Facebook founder Mark Zuckerberg and others will likely spend time in front of Congress to speak about the scandal concerning how Cambridge Analytica gathered information.
From the site's users, Rep. Jim Himes said Wednesday, while warning Americans they should take steps to keep their private information from being used without their knowledge.
"Facebook will continue its evolution...understanding they have a real measure of social responsibility," the Connecticut Democrat told CNN's "New Day" co-host Chris Cuomo. "At some point, the videos that Facebook put up that the Russians purchased, the ads will be available that American people can see, and they will understand how manipulative it was."
However, he added, it "really needs to get into the minds of the American people, if they put information out there, there is a good chance that it becomes public...be careful about what you type into this incredible machine called the internet."
So far, Zuckerberg has not commented on the news that Cambridge Analytica had obtained data on 50 million Facebook to use for President Donald Trump's social media strategy during his 2016 campaign.
Himes said that much of what Cambridge Analytica did was "pretty sleazy," but Facebook also was "very sloppy" by sending data to a research firm.
"The piece that is getting lost here is people need to realize when they take personality quizzes, when they put the name of their favorite car or what they felt like when they had their first kiss into a quiz, that information has value," said Himes. "People are going to use it. And I think there's a real lesson here for the American people in terms of what they do with their personal information."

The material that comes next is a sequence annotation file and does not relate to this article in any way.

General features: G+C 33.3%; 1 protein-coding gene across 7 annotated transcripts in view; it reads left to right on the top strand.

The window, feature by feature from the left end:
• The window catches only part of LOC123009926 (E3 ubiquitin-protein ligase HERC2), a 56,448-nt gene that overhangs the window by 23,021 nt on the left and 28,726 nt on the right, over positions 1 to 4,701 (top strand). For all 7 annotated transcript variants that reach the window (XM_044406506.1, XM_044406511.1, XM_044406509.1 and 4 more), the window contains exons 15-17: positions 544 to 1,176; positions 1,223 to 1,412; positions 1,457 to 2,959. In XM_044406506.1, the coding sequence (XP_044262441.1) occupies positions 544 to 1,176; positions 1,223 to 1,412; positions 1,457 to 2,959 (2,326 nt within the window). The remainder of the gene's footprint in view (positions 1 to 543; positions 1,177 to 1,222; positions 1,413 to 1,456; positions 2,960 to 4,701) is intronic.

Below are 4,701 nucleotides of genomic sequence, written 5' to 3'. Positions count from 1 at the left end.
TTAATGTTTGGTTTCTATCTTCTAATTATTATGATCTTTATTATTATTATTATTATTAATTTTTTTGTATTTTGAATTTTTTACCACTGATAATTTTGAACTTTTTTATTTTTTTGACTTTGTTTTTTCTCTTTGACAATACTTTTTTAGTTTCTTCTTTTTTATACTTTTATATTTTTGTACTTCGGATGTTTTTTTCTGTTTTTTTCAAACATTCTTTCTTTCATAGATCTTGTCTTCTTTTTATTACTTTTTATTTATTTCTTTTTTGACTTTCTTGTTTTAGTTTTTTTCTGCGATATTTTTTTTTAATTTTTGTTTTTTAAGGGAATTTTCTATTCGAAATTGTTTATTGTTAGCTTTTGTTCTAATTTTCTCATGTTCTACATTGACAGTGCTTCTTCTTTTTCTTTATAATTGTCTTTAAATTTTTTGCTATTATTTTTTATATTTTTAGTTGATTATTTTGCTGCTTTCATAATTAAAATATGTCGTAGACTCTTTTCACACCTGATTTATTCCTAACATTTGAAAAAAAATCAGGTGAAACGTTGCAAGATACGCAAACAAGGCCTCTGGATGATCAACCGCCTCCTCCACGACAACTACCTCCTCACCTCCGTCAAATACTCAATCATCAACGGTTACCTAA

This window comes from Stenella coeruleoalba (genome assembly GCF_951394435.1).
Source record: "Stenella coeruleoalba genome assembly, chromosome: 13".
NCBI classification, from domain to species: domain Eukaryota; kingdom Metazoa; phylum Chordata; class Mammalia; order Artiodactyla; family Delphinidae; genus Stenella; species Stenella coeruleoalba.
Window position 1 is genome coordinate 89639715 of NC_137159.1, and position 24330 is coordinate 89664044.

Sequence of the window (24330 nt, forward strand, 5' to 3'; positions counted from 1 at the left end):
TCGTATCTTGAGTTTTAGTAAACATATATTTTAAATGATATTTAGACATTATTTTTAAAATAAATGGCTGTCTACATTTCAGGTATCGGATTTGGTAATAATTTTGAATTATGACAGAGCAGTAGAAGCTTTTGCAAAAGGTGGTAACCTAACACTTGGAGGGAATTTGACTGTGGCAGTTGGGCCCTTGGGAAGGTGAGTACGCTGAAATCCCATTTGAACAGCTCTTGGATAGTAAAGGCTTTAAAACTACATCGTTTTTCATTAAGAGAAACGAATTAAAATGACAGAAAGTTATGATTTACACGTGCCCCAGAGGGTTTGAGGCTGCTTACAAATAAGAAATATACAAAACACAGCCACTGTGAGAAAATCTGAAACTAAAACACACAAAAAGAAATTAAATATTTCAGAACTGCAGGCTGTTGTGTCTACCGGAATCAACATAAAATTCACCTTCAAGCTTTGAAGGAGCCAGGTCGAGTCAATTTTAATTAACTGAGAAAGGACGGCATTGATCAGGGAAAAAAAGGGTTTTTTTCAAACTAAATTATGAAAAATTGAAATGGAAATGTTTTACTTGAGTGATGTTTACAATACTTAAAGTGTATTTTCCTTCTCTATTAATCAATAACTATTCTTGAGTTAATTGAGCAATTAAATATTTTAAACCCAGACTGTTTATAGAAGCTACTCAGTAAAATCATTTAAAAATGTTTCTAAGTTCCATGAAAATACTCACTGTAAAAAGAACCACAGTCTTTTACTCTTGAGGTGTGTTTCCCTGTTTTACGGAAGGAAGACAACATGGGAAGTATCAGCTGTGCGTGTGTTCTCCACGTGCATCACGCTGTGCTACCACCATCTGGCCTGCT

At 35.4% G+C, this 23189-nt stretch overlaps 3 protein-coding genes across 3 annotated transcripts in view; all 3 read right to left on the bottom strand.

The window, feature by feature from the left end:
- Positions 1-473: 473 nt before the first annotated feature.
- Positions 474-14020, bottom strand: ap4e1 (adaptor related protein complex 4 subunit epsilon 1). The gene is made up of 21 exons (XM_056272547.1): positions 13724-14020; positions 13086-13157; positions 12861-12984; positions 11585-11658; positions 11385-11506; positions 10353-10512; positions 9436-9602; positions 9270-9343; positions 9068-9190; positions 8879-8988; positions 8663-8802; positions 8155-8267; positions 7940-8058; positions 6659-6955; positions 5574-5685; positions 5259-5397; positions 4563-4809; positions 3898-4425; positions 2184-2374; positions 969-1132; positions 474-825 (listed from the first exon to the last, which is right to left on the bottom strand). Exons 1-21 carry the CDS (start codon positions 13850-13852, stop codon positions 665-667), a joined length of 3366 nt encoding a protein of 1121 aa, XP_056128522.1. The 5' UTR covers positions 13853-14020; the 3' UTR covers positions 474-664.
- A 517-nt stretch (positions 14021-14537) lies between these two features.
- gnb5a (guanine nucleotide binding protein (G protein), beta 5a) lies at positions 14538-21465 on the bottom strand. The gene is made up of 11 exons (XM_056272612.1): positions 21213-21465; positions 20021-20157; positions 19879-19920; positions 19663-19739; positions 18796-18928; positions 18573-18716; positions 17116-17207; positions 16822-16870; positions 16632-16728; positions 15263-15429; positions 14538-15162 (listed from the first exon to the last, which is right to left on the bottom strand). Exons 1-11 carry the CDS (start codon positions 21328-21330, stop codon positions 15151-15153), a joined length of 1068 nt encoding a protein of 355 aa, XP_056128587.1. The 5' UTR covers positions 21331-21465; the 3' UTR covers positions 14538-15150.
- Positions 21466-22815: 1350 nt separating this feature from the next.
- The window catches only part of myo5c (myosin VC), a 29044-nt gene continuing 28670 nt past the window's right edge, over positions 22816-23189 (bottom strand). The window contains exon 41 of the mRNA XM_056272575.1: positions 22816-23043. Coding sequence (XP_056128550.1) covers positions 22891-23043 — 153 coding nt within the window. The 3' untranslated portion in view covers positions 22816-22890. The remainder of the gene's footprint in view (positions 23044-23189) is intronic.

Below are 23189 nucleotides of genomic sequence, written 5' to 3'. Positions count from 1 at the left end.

Cambridge Analytica not only had users' answers to Facebook quizzes, but also their friends' information..
"I don't know because I haven't read all 20 pages of the privacy agreement, I bet you on page 19, footnote 6, that's probably okay," said Himes. "People need to realize if they're not reading the privacy agreement, if they are offering up this information, it's likely to get out there either because the privacy agreement said it can or lo and behold, somebody steals it."
Himes added that Trump's campaign did not observe the traditional norms of an election, and "if his is yet another example of the trump campaign stepping over lines which are ethical but may in fact, be illegal, I certainly won't be surprised."
Meanwhile, foreign people or organizations can't contribute to election campaigns, and if that happened on Facebook, it's a violation, said Himes.
"If that happened on Facebook, and I think it did, that is a violation," said Himes. "Now, here's the interesting question there. Whether Facebook knew it was foreign money that was purchasing those ads, that is for a court of law to work it."
However, the United States' election laws are "too weak in terms of money and who can say what about whom," the congressman said. "Those should absolutely be tightened. They are there… [if] Facebook is a mechanism for the violation of our election laws, by all means they have to be held accountable."
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